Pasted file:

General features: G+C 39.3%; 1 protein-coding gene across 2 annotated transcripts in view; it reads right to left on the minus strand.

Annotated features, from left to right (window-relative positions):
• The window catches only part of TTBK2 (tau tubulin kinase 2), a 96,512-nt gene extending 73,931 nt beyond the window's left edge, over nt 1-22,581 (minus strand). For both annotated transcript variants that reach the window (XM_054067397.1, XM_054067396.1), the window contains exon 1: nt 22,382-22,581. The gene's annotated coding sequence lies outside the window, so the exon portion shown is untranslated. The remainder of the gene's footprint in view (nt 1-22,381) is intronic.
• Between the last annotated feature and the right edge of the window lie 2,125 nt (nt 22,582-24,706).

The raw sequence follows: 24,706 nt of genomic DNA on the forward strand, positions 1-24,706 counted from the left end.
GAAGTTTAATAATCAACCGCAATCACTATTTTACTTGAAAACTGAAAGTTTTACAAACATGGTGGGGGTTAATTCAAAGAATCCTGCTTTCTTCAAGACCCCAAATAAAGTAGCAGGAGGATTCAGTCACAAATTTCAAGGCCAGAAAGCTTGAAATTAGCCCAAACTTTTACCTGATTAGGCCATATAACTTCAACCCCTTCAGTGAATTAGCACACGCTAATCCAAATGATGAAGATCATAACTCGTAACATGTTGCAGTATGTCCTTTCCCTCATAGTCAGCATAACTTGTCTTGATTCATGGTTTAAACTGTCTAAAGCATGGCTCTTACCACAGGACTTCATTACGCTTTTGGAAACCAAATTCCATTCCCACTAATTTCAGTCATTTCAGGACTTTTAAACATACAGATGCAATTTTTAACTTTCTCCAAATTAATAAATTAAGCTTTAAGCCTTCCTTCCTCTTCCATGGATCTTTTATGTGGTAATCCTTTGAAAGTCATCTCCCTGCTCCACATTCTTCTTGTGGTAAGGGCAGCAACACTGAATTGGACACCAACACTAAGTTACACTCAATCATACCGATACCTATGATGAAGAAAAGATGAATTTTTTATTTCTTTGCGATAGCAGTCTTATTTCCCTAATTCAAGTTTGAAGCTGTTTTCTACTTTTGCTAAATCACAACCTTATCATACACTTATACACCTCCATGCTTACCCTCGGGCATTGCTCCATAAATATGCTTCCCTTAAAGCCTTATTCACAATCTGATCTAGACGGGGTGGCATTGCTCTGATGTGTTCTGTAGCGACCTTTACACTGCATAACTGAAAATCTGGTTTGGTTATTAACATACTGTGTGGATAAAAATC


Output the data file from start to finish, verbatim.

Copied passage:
General features: G+C 39.3%; 1 protein-coding gene across 2 annotated transcripts in view; it reads right to left on the minus strand.

Annotated features, from left to right (window-relative positions):
• The window catches only part of TTBK2 (tau tubulin kinase 2), a 96,512-nt gene extending 73,931 nt beyond the window's left edge, over nt 1-22,581 (minus strand). For both annotated transcript variants that reach the window (XM_054067397.1, XM_054067396.1), the window contains exon 1: nt 22,382-22,581. The gene's annotated coding sequence lies outside the window, so the exon portion shown is untranslated. The remainder of the gene's footprint in view (nt 1-22,381) is intronic.
• Between the last annotated feature and the right edge of the window lie 2,125 nt (nt 22,582-24,706).

The raw sequence follows: 24,706 nt of genomic DNA on the forward strand, positions 1-24,706 counted from the left end.
GAAGTTTAATAATCAACCGCAATCACTATTTTACTTGAAAACTGAAAGTTTTACAAACATGGTGGGGGTTAATTCAAAGAATCCTGCTTTCTTCAAGACCCCAAATAAAGTAGCAGGAGGATTCAGTCACAAATTTCAAGGCCAGAAAGCTTGAAATTAGCCCAAACTTTTACCTGATTAGGCCATATAACTTCAACCCCTTCAGTGAATTAGCACACGCTAATCCAAATGATGAAGATCATAACTCGTAACATGTTGCAGTATGTCCTTTCCCTCATAGTCAGCATAACTTGTCTTGATTCATGGTTTAAACTGTCTAAAGCATGGCTCTTACCACAGGACTTCATTACGCTTTTGGAAACCAAATTCCATTCCCACTAATTTCAGTCATTTCAGGACTTTTAAACATACAGATGCAATTTTTAACTTTCTCCAAATTAATAAATTAAGCTTTAAGCCTTCCTTCCTCTTCCATGGATCTTTTATGTGGTAATCCTTTGAAAGTCATCTCCCTGCTCCACATTCTTCTTGTGGTAAGGGCAGCAACACTGAATTGGACACCAACACTAAGTTACACTCAATCATACCGATACCTATGATGAAGAAAAGATGAATTTTTTATTTCTTTGCGATAGCAGTCTTATTTCCCTAATTCAAGTTTGAAGCTGTTTTCTACTTTTGCTAAATCACAACCTTATCATACACTTATACACCTCCATGCTTACCCTCGGGCATTGCTCCATAAATATGCTTCCCTTAAAGCCTTATTCACAATCTGATCTAGACGGGGTGGCATTGCTCTGATGTGTTCTGTAGCGACCTTTACACTGCATAACTGAAAATCTGGTTTGGTTATTAACATACTGTGTGGATAAAAATC